3.  Although Israel has not never formally annexed the West Bank it treats the territory as its own. More than 2.6 million Palestinian subjects live in the West Bank, in dozens of disconnected enclaves, under rigid military rule and without political rights. In about 40% of the territory, Israel has transferred some civilian powers to the Palestinian Authority (PA). However, the PA is still subordinate to Israel and can only exercise its limited powers with Israel’s consent.
  4.  The Gaza Strip is home to about two million Palestinians, also denied political rights. In 2005, Israel withdrew its forces from the Gaza Strip, dismantled the settlements it built there and abdicated any responsibility for the fate of the Palestinian population. After the Hamas takeover in 2007, Israel imposed a blockade on the Gaza Strip that is still in place. Throughout all of these years, Israel has continued to control nearly every aspect of life in Gaza from outside.

The report details four major methods the Israeli regime uses to advance Jewish supremacy. Two are implemented throughout the entire area: restricting migration by non-Jews and taking over Palestinian land to build Jewish-only communities, while relegating Palestinians to small enclaves. Any Jew in the world and his or her children, grandchildren and spouses is entitled to emigrate to Israel at any time and receive Israeli citizenship, with all of its associated rights. They receive this status even if they choose to live in a West Bank settlement not formally annexed to Israel’s sovereign territory.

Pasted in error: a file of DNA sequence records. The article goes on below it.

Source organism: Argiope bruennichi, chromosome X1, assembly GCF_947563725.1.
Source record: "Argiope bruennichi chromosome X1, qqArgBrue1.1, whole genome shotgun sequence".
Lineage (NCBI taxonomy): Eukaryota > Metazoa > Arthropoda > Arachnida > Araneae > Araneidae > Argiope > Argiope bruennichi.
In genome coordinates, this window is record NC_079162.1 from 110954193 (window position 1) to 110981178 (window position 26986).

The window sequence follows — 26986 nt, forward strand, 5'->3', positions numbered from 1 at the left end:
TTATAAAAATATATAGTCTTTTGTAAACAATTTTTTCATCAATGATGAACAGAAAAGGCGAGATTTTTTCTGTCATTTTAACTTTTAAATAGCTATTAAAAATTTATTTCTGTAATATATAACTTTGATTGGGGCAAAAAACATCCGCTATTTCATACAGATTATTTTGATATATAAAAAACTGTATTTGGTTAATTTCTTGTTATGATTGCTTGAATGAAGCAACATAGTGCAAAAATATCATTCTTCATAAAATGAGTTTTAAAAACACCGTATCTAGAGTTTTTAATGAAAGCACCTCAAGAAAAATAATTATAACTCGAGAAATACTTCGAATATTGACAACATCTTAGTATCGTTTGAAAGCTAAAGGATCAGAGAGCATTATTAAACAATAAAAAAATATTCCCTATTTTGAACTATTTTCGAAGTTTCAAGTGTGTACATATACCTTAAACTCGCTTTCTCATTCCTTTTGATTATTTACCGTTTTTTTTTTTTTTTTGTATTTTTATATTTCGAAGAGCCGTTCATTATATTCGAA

The other two are implemented primarily in the Occupied Territories: draconian restrictions on the movement of non-citizen Palestinians and denial of their political rights. Control over these aspects of life lies entirely in Israel’s hands: in the entire area, Israel has sole power over the population registry, land allocation, voter rolls and the right (or denial thereof) to travel within, enter or exit any part of the area.